Atlantic Puffin: Facts About its Fascinating Life

atlantic puffin facts

The Atlantic puffin consistently ranks high in the list of  Britain's favourite birds and has been lovingly dubbed ‘The clown of the sea’.

The Atlantic Puffin is one of the most recognisable seabirds in the world and has gained icon status due to its appearance and behaviour. Puffins sport a classic black and white plumage and stun eager bird watchers with their beautiful multi-coloured beaks throughout breeding season. They are known for looking comically awkward in flight as they have very short wings and a stocky body, but don’t be fooled: These excellent fishers reach speeds of up to 55 miles per hour in the air and can dive 60 meters deep to capture their prey which mostly consists of small fish such as sand eels, herring and capelin. The Atlantic Puffins diet, however, is largely dependent on what is readily available to them so they also don’t turn up their nose, or rather beak, at shrimp, crabs or even molluscs.

Atlantic puffin facts: habitat & where to find them

Between the months of April to August, breeding season brings Puffins, who spend two-thirds of the year out at sea to land. Here, they nest in a variety of cliffs and coastlines across the North Atlantic including Greenland, Maine, Newfoundland, The UK, and France. They are most common in Iceland however, where a whopping 60% of the Atlantic Puffin population can be found. This is the perfect time for bird watchers to experience these fascinating birds' natural behaviours up close during the most pivotal time of the year. Let’s take a look at how this seabird spends its short time on land creating a loving nursery for their young.
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A monogamous breeding pair reuniting

Long awaited reunions: April and May

In late March to early April, hundreds of thousands of Puffins return to their breeding grounds. These long-lived birds are monogamous, and although very little is known about how they stay in contact with their forever partner outside of the breeding season, they rejoice for this special occasion every year. Together, the breeding pair prepares everything for the safe arrival of their chick, who is affectionately known as ‘Puffling’ within bird enthusiast circles.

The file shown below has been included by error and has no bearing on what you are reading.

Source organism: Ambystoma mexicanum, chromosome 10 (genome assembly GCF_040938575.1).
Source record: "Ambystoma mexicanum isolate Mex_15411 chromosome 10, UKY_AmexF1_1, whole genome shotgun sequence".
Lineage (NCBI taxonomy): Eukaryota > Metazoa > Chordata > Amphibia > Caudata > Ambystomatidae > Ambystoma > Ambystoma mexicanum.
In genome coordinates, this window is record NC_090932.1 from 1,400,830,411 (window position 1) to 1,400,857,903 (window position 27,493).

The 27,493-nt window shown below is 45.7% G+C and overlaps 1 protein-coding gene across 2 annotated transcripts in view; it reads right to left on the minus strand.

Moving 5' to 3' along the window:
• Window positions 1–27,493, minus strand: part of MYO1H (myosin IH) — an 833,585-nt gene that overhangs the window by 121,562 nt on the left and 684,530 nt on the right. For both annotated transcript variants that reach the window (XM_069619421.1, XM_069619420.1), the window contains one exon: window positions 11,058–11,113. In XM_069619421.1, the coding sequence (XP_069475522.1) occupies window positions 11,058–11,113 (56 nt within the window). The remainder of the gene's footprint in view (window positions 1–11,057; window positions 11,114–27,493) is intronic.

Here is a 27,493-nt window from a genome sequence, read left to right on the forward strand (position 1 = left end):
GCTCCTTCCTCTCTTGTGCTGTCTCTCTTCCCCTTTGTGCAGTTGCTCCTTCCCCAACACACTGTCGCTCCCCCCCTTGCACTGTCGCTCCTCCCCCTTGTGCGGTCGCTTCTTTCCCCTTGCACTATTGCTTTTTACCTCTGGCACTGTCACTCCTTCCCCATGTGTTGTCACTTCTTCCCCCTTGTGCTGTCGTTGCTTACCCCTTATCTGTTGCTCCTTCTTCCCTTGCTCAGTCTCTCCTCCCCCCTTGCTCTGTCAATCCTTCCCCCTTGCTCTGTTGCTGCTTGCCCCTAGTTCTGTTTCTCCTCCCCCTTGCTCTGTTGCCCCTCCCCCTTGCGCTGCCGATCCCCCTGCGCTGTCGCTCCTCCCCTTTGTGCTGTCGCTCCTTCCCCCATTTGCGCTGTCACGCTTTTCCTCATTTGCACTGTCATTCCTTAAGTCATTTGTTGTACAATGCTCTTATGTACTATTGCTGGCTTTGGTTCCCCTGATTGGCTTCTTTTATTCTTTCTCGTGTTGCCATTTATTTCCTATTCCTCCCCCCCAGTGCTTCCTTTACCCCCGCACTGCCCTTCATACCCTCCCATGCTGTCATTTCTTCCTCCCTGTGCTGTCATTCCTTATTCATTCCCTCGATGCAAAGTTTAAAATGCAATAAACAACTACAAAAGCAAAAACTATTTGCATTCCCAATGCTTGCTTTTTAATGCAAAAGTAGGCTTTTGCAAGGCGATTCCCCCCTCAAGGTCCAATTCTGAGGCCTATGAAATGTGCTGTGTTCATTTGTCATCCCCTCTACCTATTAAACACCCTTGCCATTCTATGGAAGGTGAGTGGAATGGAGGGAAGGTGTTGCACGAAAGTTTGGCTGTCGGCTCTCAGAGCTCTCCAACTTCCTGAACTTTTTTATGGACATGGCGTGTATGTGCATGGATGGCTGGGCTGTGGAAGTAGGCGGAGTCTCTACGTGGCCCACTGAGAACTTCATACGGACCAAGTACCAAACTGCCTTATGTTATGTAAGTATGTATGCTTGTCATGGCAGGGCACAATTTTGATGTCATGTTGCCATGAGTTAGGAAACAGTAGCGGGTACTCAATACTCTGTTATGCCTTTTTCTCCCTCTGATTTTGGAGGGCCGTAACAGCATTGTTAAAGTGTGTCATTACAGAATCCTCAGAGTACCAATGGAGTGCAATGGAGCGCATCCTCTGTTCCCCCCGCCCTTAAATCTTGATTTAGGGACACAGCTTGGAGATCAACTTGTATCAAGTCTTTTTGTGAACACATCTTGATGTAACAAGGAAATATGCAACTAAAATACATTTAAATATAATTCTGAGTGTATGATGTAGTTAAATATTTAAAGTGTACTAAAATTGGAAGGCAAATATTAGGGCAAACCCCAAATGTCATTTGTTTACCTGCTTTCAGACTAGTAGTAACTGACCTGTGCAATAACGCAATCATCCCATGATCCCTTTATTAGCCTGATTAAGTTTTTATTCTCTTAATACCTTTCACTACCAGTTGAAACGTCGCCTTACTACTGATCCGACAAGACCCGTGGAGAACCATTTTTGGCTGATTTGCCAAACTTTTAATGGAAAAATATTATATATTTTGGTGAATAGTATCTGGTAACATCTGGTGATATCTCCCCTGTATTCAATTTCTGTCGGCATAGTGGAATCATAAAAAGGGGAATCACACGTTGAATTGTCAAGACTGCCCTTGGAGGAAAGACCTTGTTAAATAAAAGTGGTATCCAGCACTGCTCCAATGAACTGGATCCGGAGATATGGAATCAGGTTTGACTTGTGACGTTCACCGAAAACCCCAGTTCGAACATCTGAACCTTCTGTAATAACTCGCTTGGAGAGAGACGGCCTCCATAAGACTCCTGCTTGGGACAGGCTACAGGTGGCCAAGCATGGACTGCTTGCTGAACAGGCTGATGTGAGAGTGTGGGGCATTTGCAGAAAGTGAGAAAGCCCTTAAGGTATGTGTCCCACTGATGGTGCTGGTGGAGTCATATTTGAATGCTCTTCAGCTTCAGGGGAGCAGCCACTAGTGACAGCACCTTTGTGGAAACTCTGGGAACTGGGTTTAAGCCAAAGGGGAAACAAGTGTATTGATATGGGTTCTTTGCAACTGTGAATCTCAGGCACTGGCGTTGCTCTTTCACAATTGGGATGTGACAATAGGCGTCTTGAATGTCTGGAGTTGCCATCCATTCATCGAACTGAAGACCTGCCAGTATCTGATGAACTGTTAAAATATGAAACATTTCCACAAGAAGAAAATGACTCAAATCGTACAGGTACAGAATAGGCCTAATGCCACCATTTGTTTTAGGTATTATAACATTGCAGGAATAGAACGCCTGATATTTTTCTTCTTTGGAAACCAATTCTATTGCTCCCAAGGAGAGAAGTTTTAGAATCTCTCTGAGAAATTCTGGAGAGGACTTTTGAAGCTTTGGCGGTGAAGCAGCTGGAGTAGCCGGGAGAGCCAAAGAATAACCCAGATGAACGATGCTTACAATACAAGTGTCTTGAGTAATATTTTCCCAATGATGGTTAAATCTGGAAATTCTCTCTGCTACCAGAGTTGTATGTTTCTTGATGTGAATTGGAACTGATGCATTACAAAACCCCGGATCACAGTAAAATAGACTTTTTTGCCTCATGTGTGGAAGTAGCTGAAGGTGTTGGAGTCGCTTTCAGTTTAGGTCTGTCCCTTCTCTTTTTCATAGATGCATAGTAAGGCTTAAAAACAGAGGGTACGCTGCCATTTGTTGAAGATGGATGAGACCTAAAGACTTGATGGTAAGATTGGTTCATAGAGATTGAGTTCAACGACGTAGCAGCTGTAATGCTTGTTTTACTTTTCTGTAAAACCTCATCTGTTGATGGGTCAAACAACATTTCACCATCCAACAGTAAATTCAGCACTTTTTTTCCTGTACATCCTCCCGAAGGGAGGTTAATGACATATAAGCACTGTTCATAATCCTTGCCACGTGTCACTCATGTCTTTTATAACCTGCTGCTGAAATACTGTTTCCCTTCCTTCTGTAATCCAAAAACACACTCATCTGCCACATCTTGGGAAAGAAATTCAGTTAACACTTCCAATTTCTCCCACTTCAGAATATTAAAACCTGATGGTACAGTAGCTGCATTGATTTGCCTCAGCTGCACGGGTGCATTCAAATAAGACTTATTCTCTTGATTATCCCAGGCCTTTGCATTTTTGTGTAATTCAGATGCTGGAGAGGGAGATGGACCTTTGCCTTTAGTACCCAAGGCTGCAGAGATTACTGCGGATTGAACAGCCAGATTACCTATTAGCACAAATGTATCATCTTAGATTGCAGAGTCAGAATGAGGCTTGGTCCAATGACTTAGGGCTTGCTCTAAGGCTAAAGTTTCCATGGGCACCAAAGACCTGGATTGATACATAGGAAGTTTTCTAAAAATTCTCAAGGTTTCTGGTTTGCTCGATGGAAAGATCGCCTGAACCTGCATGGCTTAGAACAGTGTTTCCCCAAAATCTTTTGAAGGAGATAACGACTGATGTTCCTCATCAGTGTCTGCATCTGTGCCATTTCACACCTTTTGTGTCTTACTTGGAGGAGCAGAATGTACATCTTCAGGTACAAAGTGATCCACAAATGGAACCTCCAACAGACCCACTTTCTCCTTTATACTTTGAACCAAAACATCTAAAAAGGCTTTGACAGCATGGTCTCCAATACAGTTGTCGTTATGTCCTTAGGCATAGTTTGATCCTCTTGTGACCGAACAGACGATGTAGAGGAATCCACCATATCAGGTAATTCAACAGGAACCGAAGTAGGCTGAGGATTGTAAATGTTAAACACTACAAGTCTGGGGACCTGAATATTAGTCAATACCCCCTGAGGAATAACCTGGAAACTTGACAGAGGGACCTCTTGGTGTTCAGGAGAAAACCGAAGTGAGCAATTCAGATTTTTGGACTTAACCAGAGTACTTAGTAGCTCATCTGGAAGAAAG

Atlantic Puffin Sounds

The mother lays a single egg in an underground burrow, where both parents incubate it for 36-45 days until it is ready to hatch and be welcomed to the world. Once hatched, the Puffling remains in its 5 feet below-ground nest for around six weeks. From the second it first opens its beak, the Atlantic puffin’s unique sounds can be heard within the nest, alerting its parents. The breeding pair will then share feeding duties for the upcoming months, ensuring the chick's development while trying to satiate its seemingly never-ending hunger.

‘Puffin patrol’: Remote Icelandic community fighting to save puffin chicks

Leaving the nest: June until August

After safely growing in the confines of its nest, the chick will finally get the chance to explore its wider surroundings (under parental supervision of course).

To become more comfortable with its newfound freedom, the chick's parents will slowly introduce it to the water, a place it will soon call its new home.

Once ready to fledge, Pufflings will abandon their nest and parents entirely to take flight in the shroud of night to avoid potential predators such as large gulls and skuas.

The young Puffins can easily become disoriented by bright lights on the mainland and lose course, crash landing in many cities across Iceland and its neighbouring islands. During mid August, nightly Puffling patrol rescue squads are often being formed in large quantities. This is a very popular tradition for many Icelandic families who scour their neighbourhoods, equipped with cardboard boxes to rescue the confused chicks. After collecting them, they then travel to the shore to release the Pufflings once more. That’s when the small birds are launched into the wind where they quickly take off, ready for the start of their independent lives.

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Once Pufflings head out to sea without their parents, they become entirely independent.

Away from breeding grounds

The period that follows the breeding season is when this species is at its most elusive. Experts still have a lot of unanswered questions when it comes to the Atlantic puffin's life outside the breeding grounds. We do know, however, that they overwinter out at sea, which is also where they will feed exclusively for the coming months. Adults will shed their colourful bills after the breeding season, revealing a much more mundane-coloured, smaller beak. And what about the pufflings? They won’t return to their place of birth for five to six years, when they reach sexual maturity and are fully grown at 10.2- 11.4 inches. This is when they will be ready to continue the cycle and join the breeding colony to raise a whole new generation of one of the most fascinating seabirds.

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